The Characters (Masterplots II: British and Commonwealth Fiction Series)
Because most of William Golding’s characters are treated both on a simple level as ordinary voyagers and on a symbolic level as actors in a rite of religious passage, they have two natures—one of appearance and the other of reality. Edmund Talbot, the protagonist of the novel, must discern the two natures and determine the “reality” of each person. As a young, inexperienced gentleman of obscure parentage (but evidently of high patronage), Talbot changes from the beginning of the voyage to the end. At first snobbish, self-satisfied, facile, and conventionally moral, he finally comes to detest social distinctions imposed simply as a result of class, acquires self-knowledge and a sense of his own limitations, learns to judge fairly (with justice and mercy), and acts according to rigorously moral rather than conventional standards of behavior. His opposite is the sinister Captain Anderson, inflexible, cunning, and unprincipled. The Captain resembles the ambiguously malevolent Captain Claggart in Herman Melville’s Billy Budd, Foretopman (1924). In Rites of Passage the foretopman is the handsome Billy Rogers, a parody of Billy Budd. Rogers, unlike Budd, is crafty and capable. He is uncultivated (as his nearly illiterate letter to Zenobia proves) but articulate enough to defend himself from accusation. The true Budd symbol in Golding’s moral parable is the unlikely Colley. Innocent, incapable of defending himself, he dies inarticulate (except...
(The entire section is 513 words.)
Want to Read More?
Subscribe now to read the rest of Rites of Passage Characters. Plus get complete access to 30,000+ study guides!
Characters Discussed (Cyclopedia of Literary Characters, Revised Third Edition)
Edmund Talbot, the epistolary narrator of the novel. He is writing to his godfather and patron, an influential aristocrat who has not only acquired a government position for him in one of the new British colonies in Australasia but also has instructed him to write a full account of how he progresses. Edmund takes the task seriously, not only to please his godfather but also because he sees himself egotistically as the central character in a drama played out on board the ship taking him to his destination. He defines “central” as “highest born” at first, but the voyage becomes a learning process. His eyes are opened over a number of things, and he has to revise values and attitudes by, for example, realizing that his patron and his journal do not have the manipulative influence with the ship’s captain that he thinks they do. Above all, he learns, in the tragedy of the Reverend James Colley, that with rank comes responsibility and not power. Edmund is sensuous and full of himself, yet frank and eager to do well.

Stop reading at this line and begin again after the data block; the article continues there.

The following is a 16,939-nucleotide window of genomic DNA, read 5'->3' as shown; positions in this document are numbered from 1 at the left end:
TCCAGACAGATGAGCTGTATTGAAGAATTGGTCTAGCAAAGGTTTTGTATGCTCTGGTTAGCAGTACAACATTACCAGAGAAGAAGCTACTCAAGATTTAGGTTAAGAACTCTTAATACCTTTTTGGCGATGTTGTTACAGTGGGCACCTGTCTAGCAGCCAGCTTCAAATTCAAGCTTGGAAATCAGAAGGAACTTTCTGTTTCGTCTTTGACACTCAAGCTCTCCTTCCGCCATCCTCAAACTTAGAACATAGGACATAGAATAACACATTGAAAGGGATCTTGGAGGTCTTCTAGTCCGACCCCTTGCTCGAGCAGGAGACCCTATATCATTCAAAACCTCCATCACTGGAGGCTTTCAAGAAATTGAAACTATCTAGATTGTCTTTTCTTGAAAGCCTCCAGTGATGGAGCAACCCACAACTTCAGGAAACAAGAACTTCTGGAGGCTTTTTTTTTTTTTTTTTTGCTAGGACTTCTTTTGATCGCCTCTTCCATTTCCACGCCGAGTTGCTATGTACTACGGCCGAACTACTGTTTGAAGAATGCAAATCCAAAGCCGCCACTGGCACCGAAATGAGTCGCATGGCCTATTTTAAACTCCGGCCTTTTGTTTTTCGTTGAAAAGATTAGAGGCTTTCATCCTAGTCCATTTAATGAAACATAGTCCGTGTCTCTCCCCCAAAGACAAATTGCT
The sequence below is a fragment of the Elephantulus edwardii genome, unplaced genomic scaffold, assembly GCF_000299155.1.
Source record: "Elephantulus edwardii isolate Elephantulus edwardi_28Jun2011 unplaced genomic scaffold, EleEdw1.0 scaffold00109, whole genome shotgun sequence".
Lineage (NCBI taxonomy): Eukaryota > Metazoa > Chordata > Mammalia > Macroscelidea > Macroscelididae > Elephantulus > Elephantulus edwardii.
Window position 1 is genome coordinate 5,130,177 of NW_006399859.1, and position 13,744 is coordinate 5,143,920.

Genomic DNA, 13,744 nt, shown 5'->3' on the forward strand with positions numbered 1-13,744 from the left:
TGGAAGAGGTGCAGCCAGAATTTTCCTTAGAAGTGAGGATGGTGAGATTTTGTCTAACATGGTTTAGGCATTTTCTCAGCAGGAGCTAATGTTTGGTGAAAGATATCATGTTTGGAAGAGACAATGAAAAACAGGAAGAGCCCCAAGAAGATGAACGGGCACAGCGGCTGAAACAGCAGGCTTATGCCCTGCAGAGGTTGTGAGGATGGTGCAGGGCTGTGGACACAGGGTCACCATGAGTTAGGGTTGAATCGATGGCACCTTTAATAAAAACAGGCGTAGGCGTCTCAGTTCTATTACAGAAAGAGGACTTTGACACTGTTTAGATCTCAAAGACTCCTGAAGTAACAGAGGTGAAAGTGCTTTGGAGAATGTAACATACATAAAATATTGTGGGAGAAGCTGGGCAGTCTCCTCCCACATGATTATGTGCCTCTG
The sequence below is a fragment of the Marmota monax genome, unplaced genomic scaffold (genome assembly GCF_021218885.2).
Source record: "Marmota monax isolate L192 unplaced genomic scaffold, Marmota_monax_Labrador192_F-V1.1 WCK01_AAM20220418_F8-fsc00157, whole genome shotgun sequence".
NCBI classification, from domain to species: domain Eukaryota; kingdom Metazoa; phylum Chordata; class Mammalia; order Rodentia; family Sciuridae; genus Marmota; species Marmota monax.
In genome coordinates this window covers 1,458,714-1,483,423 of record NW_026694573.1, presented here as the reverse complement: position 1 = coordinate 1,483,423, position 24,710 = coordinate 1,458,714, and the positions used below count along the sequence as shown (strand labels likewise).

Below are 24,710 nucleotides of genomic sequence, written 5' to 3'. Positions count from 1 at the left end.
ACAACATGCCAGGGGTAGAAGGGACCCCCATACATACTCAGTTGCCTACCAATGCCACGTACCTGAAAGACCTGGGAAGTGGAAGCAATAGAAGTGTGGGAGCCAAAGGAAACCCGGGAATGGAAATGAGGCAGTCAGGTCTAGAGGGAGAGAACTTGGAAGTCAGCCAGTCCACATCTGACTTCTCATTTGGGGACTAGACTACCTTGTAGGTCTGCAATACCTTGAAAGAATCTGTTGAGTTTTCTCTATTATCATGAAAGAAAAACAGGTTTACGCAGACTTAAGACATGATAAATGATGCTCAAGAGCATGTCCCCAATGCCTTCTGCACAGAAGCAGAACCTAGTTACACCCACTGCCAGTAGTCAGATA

The Reverend James Robert Colley
The Reverend James Robert Colley, a young, poor Church of England clergyman going to the colonies. He has no official position on board and becomes isolated, partly as a result of his own inept behavior and perceptions and partly because of the hostility of the captain, crew, and passengers, Edmund included. Colley takes over as epistolary narrator for a period when Edmund discovers an unfinished letter of Colley to his sister and includes this in his own account. Quite a different view of Colley is thereby rendered. Whereas Edmund portrays him at first as clumsy, inept, and obsequious, Colley’s own account shows him to be naïve and almost saintlike in his attempt to establish a religious presence on board ship, to forgive his detractors, and to be patient in suffering. Edmund concludes that Colley died of shame over the fact that his naïveté had led him to be maneuvered into drunken behavior and finally into a homosexual...
(The entire section is 833 words.)